Do you either delete or improve your story countless times like me? Do you copy and paste the deleted words to a separate document?

Friday, August 12, 2011

Observation Galore!

My family and I spent ten action packed days out west, flying from Houston to Boise, and then driving through four different states. We rarely stayed in the same hotel each night!

Being out of my element raised my observation skills; as I drove through the change of scenery from flat land to mountains, rivers which ranged from narrow to very wide, and a HUGE change in temperature. Instead of the 90-100 degree days in Houston, we enjoyed anywhere between 75-90 degree days.

I took lots of pictures of people, scenery, and the parks we visited so that if I need to use them for any future writing, I won't have to search very far.

 What do you observe while on vacation?

Monday, August 1, 2011


Finding the motivation of our characters, the ‘why are they behaving this way,’ takes lots of investigating. Why does a ghost live in this old house? Why does Olivia stay when most people leave?
As I’ve edited The Enchanted Locket my teenage ghost character, Emma, has revealed an interesting family and past. They lived in the early nineteen hundreds, so their worldview was very different than ours. For instance, when Olivia looks at a cell phone, she knows what it is and what it does. In 1915, cell phones were not invented yet, so when Emma sees this cell phone, she thinks it’s a result of ‘strong magic’ and if she had her body she’d be afraid.

In order to understand a character’s motivation, it helps to create an in-depth character profile. Questions like ‘personal history,’ ‘early childhood years,’ ‘relationships with parents,’ and ‘education,’ allow us to know our characters and write from their perspective.

It’s fun to write as two different people with different emotions life perspectives. How deep do you dig for your story?

Tuesday, July 12, 2011

Hook 'Em!

Some first lines are so enthralling that you must keep reading. I've read many books on how to write strong opening stories. In Noah Lukeman's "The First Five Pages," he teaches that these hooks start out as an opening line, then paragraph, page, and opening chapter. The intensity of the first line that draws the reader in should apply to the book as a whole. This takes a great deal of focus and endurance for me. But it doesn't mean the story doesn't need to slow down and let the reader digest what they have read so far.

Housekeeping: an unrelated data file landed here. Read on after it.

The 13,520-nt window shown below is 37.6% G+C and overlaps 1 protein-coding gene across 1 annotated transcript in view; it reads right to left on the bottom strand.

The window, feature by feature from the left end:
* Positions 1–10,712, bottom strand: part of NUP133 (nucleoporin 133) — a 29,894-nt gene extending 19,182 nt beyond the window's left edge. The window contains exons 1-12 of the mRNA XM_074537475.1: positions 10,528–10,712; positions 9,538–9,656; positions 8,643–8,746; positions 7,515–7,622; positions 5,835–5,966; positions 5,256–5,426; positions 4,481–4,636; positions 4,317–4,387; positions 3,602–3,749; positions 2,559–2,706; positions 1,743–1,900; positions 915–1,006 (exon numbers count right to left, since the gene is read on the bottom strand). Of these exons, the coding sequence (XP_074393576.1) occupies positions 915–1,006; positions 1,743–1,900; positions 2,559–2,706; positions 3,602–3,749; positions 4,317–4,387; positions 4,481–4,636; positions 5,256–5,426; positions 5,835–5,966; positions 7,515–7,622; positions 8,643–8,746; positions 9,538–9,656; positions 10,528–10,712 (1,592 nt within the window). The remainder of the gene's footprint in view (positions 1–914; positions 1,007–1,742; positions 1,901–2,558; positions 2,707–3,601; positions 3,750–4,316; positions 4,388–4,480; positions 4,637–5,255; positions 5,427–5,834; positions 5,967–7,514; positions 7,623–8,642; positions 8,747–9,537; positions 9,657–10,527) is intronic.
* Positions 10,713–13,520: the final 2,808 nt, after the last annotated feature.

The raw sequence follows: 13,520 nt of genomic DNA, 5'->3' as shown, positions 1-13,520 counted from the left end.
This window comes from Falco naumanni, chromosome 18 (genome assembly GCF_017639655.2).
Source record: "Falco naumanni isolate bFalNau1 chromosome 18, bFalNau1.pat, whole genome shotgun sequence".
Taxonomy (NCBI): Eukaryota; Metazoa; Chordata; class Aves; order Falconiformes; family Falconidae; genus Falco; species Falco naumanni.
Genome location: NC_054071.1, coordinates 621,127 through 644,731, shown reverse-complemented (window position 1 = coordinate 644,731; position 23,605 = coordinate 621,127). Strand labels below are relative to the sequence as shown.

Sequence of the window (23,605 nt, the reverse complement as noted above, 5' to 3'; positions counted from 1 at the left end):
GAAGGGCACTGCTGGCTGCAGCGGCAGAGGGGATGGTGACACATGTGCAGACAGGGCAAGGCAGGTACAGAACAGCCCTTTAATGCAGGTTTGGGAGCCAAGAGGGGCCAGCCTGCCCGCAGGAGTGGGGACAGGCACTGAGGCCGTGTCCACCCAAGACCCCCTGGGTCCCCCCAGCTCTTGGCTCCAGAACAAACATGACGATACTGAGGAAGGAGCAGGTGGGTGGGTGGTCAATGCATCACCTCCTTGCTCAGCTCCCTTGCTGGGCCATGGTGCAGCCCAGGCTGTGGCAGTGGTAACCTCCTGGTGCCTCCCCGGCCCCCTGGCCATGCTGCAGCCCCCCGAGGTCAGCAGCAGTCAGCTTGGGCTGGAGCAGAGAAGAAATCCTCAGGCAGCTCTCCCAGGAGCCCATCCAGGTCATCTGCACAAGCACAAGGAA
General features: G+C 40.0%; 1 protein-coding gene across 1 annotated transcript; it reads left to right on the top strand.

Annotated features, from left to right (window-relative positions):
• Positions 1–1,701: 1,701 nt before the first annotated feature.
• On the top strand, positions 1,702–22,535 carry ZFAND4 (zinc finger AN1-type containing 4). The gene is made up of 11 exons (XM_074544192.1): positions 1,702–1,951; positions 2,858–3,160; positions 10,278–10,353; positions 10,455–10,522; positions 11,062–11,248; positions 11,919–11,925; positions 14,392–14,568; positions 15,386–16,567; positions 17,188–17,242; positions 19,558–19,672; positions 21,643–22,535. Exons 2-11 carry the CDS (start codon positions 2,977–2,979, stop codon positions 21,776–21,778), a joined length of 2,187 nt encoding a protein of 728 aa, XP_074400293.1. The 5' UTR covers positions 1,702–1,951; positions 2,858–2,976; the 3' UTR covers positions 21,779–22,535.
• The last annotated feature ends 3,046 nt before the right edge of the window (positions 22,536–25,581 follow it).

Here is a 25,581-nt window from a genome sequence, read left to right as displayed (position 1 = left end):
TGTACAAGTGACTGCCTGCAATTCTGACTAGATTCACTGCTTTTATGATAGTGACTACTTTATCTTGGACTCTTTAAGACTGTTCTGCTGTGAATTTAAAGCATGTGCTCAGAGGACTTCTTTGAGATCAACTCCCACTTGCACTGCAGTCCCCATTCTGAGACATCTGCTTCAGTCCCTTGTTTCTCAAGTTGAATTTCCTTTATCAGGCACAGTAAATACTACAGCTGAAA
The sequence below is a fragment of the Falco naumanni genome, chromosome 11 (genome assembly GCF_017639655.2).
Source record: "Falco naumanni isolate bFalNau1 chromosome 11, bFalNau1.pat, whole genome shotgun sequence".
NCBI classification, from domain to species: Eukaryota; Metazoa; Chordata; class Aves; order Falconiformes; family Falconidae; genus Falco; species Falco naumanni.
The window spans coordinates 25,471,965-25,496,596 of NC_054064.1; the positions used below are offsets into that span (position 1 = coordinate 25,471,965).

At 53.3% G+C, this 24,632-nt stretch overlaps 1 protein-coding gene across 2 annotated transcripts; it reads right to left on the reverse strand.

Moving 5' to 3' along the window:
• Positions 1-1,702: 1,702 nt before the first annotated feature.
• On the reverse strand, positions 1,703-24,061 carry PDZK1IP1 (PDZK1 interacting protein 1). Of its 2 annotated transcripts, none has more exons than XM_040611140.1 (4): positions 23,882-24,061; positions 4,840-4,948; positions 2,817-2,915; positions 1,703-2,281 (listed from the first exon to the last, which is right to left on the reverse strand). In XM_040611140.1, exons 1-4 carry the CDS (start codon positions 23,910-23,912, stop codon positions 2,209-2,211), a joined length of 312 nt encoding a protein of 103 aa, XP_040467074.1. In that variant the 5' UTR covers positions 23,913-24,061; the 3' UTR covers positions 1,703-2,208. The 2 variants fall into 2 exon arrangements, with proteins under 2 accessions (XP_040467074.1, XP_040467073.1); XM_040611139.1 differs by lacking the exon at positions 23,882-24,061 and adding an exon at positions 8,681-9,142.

Often when the protagonist's life is stable or improving from a recent problem, it's the break before a worse problem begins. I lost count of how many times my manuscript has changed as I attempt to make it flow better. Lukeman also warns us about creating such a hook that caused the story to flop from the inability to maintain the pace.

How do you handle the pace throughout your story?

Saturday, July 9, 2011

Interview With Allen Schatz

I met Indie Writer Allen Schatz a short while ago from the
fabulous Writer’s Unboxed group on Facebook. The print version of his debut novel, GAME 7: DEADBALL was released on July 1st.

Jennifer: Where did the idea for GAME 7 : DEADBALL come from?
Allen: A combination of things. The title, originally simply ‘Game 7′, came first. I have a tendency to do that, hit on a title from seeing or hearing something and then filling in the blanks. I thought it might be neat to use a series as the ‘clock’ on a story, ending with the ultimate of a Game 7. Putting it on the baseball canvas came from my love of the game. I’ve been a lifelong baseball and Phillies fan, it was clear this was my best “write what you know” option, at least for a starting point. Having an umpire be the lead character was a way to get me in the story without me being in the story. And it is a completely different take on mystery/suspense.

Jennifer: Have you always wanted to write a novel?
Allen: I’ve been contemplating something like this for the better part of my adult life. I just never really had the courage to jump in and do it. A work situation several years ago gave me that opportunity and I ran with it. Several of the story’s characters are actually my way of saying thanks to some folks who helped with that opportunity. The “real” Mark, Gabi, and Terry all get credit for being part of the push into this world.